This follows the highly critical report published this week into the care provided by Mid Staffordshire NHS Foundation Trust. The Inquiry Chairman, Robert Francis QC, concluded that patients were routinely neglected by a Trust that was preoccupied with cost cutting, targets and processes and which lost sight of its fundamental responsibility to provide safe care. The report can be seen here. It has been widely reported in the press and media and is considered to be probably the worst scandal regarding patient care to have affected the NHS since its inception.
Reading this report and its contents I was shocked and appalled that patients could be treated in such an inhumane and uncaring manner. I personally worked Stafford Hospital in 1987 in the oral surgery department and found it to be a wonderful place to work. That is why I find the contents of this report particularly painful. It is reported that as many as 1,200 patients are feared to have died from neglect at Mid Staffordshire NHS Trust between 2005 and 2008 with thousands of others subject to ‘inhumane’ and ‘degrading’ treatment.
What worries me on reading this report is the fact that there is no accountability or responsibility. There is no mention of names of personnel involved. Although the report has some 290 recommendations there is no mention of Sir David Nicholson, who got promoted and is now the current head of the NHS but who was previously at the strategic health authority responsible for Stafford and Cannock Chase hospitals at the time that these appalling events took place.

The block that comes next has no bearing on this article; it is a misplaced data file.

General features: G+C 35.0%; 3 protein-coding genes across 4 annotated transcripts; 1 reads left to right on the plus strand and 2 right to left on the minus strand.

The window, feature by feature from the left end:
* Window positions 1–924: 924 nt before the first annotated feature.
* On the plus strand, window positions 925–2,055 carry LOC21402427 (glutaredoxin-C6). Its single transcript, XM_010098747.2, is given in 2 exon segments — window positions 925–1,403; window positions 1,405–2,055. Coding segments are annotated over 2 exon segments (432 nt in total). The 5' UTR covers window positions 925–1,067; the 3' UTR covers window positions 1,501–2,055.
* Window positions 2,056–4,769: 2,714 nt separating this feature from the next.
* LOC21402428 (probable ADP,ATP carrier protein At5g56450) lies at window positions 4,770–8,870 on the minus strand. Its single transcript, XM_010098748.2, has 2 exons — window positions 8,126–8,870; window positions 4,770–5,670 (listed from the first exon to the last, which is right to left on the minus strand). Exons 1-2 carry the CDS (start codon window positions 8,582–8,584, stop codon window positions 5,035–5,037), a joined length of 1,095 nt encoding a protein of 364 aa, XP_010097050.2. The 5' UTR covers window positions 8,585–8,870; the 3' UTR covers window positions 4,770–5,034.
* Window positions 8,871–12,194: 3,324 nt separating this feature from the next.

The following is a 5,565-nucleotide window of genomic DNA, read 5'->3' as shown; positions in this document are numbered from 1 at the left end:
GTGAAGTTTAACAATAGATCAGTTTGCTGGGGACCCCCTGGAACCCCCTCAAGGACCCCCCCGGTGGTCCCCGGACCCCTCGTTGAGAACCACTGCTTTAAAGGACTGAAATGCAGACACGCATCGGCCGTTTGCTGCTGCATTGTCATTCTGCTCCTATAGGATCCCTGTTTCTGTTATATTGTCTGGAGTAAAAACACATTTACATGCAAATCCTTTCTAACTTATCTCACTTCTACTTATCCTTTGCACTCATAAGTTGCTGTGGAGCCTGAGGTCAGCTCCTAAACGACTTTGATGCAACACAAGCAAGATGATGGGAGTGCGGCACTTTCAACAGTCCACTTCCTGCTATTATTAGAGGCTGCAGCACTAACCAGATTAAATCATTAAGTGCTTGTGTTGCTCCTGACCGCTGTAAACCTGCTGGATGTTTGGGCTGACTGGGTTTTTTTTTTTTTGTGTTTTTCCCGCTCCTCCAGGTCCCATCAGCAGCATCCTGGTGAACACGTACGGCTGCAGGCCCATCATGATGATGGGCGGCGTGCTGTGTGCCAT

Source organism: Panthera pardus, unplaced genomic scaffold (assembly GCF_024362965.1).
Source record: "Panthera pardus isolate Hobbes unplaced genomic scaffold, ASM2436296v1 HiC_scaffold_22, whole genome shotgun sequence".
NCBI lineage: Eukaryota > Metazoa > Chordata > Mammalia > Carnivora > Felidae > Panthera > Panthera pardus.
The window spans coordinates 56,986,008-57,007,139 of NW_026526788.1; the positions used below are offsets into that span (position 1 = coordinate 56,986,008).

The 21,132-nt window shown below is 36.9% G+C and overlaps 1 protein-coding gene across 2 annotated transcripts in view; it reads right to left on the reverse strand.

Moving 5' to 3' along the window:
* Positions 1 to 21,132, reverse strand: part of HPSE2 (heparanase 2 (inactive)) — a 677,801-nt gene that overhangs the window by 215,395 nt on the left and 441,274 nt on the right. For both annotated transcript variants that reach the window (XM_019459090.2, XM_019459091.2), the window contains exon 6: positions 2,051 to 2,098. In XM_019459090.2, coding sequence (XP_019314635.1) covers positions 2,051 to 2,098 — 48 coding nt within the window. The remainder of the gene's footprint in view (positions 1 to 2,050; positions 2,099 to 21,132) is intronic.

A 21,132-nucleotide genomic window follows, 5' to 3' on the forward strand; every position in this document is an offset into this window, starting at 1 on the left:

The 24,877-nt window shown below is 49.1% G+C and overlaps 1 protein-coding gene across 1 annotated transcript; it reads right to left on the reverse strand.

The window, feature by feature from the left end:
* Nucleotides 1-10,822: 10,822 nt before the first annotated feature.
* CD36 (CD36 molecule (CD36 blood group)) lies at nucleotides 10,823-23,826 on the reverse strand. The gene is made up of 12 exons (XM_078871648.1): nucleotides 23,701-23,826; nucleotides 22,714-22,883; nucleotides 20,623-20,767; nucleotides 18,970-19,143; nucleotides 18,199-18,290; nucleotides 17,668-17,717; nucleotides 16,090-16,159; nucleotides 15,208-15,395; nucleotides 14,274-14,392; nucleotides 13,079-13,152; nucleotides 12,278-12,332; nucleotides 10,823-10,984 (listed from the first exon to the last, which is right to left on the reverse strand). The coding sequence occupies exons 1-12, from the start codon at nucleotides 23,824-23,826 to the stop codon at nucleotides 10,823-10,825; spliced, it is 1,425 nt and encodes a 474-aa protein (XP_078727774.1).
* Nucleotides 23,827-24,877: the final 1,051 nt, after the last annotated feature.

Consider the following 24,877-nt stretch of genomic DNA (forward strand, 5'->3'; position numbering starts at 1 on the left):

I find it incredible that Cynthia Bower who was head of the West Midlands Strategic Health Authority (SHA) which was responsible for overseeing the trust at Stafford at the time of this scandal was promoted to head the Care Quality Commission (CQC) the body which is responsible for inspecting health care facilities such as care homes, hospitals and dental practices. While disgraceful and reprehensible medical practice was going on under her watch at the SHA which she was either unaware of or ignored, she then gets promoted to head a regulatory body that seeks to ensure clinical quality and patient safety. You could not actually make this up it is so shambolic. Martin Yeates who was the chief executive of the Mid Staffordshire Trust resigned in 2009 and left with more than £400,000. He gave no evidence to the Francis inquiry as he was reported to be too ill to be cross-examined over the scandal at a public inquiry. I am utterly astounded that he now has a job as chief executive of a health charity, Impact Alcohol and Addiction Services, which hold contracts with the NHS. When managers who have let the public down so badly get promoted then it gives the impression that within the NHS there are strong rewards for failure. This culture has to change. The culture of the NHS for these senior managers seems to be that it is one long rotating conveyor belt – if you get thrown off at one point you can simply hop back on elsewhere and carry on as if nothing ever happened.